In a blockbuster movie several years ago, the hero of the story faced an ominous sword-wielding villain. He scrambled desperately in a vain attempt to find his favorite tool with which to strike down the villain. The tool he felt most comfortable with was nowhere to be found.

Thinking quickly, our hero reached down and pulled his revolver from his holster and, in one well-placed shot, dropped the bad guy where he stood.

Isn`t it funny how art imitates life? How many times have we in the fire service reached for our favorite tool, only to encounter our sinister enemy and find out too late that our choice of tool was the wrong choice?

In the movies, the director shouts “Cut!” and the actors retire for the day. In the fire service, our director (the incident commander) shouts something else while calling for an ambulance to take you away.

Selecting the right tool for the right job is a very basic principle in our business. Pulling the right sized handline, selecting the right hydrant, throwing the proper length of ladder, and having the right hand tool are critical decisions we make to accomplish any task on the fireground.

Training with hand tools is critical to effective firefighting and especially critical to firefighter safety. Firefighters take their basic hand tools for granted. Many firefighters today have been robbed of the benefits of heavy fire duty to achieve the mastery level of skill needed with firefighting hand tools. With fire responses down, many newer firefighters don`t get a chance to truly learn all they need to know about the tools. A four-hour lecture in recruit school is not even close to being adequate.

Many senior firefighters are leaving the job and not passing their invaluable skills on to the next generation of firefighters. To maintain a high level of proficiency, you must move hand tool training to a higher level of consideration when making out your training schedule.

Let`s consider the tools currently in use in the fire service. There aren`t really that many. The basic tools can be broken down into the following eight categories:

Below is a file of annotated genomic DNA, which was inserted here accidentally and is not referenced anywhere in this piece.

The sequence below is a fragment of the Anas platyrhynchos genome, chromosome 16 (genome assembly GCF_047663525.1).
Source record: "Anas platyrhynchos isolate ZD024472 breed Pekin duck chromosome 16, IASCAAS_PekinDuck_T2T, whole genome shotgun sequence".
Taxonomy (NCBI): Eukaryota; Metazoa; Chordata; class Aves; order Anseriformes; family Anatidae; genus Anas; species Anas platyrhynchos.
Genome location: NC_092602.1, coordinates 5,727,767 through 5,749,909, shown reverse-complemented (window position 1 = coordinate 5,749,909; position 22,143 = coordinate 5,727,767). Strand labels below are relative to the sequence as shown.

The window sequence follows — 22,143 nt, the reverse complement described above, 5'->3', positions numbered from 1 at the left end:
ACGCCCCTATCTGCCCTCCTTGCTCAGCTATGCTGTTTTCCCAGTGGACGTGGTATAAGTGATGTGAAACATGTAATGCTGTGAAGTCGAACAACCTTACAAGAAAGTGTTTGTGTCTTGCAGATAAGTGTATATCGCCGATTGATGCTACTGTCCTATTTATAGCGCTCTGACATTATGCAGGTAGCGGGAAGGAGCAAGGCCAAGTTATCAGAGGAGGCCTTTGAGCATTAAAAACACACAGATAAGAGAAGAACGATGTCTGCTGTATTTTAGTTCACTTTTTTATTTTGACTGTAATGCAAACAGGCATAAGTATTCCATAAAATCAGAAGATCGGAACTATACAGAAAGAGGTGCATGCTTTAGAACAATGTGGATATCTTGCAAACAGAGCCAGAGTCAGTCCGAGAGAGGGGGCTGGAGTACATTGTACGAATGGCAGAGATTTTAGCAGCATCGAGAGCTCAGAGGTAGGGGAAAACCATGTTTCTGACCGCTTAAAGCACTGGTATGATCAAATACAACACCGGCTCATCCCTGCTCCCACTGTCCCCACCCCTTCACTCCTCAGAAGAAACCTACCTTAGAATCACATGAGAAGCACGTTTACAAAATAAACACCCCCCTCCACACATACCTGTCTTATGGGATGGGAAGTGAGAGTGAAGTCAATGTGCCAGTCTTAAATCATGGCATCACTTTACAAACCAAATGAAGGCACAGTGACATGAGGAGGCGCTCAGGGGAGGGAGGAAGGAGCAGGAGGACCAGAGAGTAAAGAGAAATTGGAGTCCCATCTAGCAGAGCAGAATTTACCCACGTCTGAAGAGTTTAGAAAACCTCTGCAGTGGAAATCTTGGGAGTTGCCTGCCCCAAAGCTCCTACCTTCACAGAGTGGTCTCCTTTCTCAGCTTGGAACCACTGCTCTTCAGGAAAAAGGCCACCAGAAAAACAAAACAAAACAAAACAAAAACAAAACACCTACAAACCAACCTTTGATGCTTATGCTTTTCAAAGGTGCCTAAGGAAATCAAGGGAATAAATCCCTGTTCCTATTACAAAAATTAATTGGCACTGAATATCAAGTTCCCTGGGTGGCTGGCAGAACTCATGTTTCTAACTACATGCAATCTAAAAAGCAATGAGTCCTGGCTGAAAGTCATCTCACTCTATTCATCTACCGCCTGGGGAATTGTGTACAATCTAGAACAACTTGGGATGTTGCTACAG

Cutting tools.

Cutting/striking tools.

Striking tools.

Prying tools.


Personal tools.

Several-in-one tools.

Special purpose tools.

Not every firefighting hand tool will fit into a specific category. Grouping tools into categories is a good place to start for recognizing their primary function. By looking at each of the categories of tools, you can find which tools your department uses most often. You`ll be able to determine which tool deserves a higher level of training consideration than it now gets. You`ll also see the need for training on the more obscure tools that firefighters may have never been trained to use or have forgotten how to use.


These tools are designed to do just that, cut. This category of tool includes pickhead axes and bolt cutters. I`ve been told by firefighters that you can strike with the pickhead ax, using the head of the tool like a battering ram or using the flat side of the tool.

Sure, you can strike with a pickhead ax. But are you certain that it has been properly maintained? What about the quality of the handle? Are you sure that your swing won`t develop so much force that the principles of physics shear the head off the tool trying to dissipate the force? Are your wrists strong enough to absorb the force being directed down the handle directly to you? Cutting tools cut. If you need to perform another function, get another tool.